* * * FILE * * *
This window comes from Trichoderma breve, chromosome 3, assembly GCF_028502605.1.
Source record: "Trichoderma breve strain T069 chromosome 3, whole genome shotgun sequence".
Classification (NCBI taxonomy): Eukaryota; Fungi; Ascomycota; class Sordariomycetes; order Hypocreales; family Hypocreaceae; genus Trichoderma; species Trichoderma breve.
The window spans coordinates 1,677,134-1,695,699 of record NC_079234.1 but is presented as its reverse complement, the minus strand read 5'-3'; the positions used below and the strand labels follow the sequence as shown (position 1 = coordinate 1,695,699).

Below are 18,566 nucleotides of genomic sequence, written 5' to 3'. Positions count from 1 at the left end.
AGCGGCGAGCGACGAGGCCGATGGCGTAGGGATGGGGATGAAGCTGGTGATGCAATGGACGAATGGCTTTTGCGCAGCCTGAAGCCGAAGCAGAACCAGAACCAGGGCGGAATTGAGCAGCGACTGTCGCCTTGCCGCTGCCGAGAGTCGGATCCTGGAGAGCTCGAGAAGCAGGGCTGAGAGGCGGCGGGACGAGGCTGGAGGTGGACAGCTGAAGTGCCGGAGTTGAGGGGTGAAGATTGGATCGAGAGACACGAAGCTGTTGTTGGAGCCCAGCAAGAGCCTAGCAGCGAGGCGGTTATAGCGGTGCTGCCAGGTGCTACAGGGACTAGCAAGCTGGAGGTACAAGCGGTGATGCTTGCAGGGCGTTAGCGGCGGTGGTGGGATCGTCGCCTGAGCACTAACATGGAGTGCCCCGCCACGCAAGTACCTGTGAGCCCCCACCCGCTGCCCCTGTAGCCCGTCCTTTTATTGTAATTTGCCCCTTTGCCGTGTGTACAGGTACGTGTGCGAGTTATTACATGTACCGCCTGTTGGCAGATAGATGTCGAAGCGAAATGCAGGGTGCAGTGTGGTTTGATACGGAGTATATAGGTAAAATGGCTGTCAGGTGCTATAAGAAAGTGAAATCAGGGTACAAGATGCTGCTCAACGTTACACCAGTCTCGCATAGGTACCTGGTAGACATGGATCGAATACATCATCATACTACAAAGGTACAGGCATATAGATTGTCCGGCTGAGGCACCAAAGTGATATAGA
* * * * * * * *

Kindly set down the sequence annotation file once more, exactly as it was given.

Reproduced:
This window comes from Trichoderma breve, chromosome 3, assembly GCF_028502605.1.
Source record: "Trichoderma breve strain T069 chromosome 3, whole genome shotgun sequence".
Classification (NCBI taxonomy): Eukaryota; Fungi; Ascomycota; class Sordariomycetes; order Hypocreales; family Hypocreaceae; genus Trichoderma; species Trichoderma breve.
The window spans coordinates 1,677,134-1,695,699 of record NC_079234.1 but is presented as its reverse complement, the minus strand read 5'-3'; the positions used below and the strand labels follow the sequence as shown (position 1 = coordinate 1,695,699).

Below are 18,566 nucleotides of genomic sequence, written 5' to 3'. Positions count from 1 at the left end.
AGCGGCGAGCGACGAGGCCGATGGCGTAGGGATGGGGATGAAGCTGGTGATGCAATGGACGAATGGCTTTTGCGCAGCCTGAAGCCGAAGCAGAACCAGAACCAGGGCGGAATTGAGCAGCGACTGTCGCCTTGCCGCTGCCGAGAGTCGGATCCTGGAGAGCTCGAGAAGCAGGGCTGAGAGGCGGCGGGACGAGGCTGGAGGTGGACAGCTGAAGTGCCGGAGTTGAGGGGTGAAGATTGGATCGAGAGACACGAAGCTGTTGTTGGAGCCCAGCAAGAGCCTAGCAGCGAGGCGGTTATAGCGGTGCTGCCAGGTGCTACAGGGACTAGCAAGCTGGAGGTACAAGCGGTGATGCTTGCAGGGCGTTAGCGGCGGTGGTGGGATCGTCGCCTGAGCACTAACATGGAGTGCCCCGCCACGCAAGTACCTGTGAGCCCCCACCCGCTGCCCCTGTAGCCCGTCCTTTTATTGTAATTTGCCCCTTTGCCGTGTGTACAGGTACGTGTGCGAGTTATTACATGTACCGCCTGTTGGCAGATAGATGTCGAAGCGAAATGCAGGGTGCAGTGTGGTTTGATACGGAGTATATAGGTAAAATGGCTGTCAGGTGCTATAAGAAAGTGAAATCAGGGTACAAGATGCTGCTCAACGTTACACCAGTCTCGCATAGGTACCTGGTAGACATGGATCGAATACATCATCATACTACAAAGGTACAGGCATATAGATTGTCCGGCTGAGGCACCAAAGTGATATAGA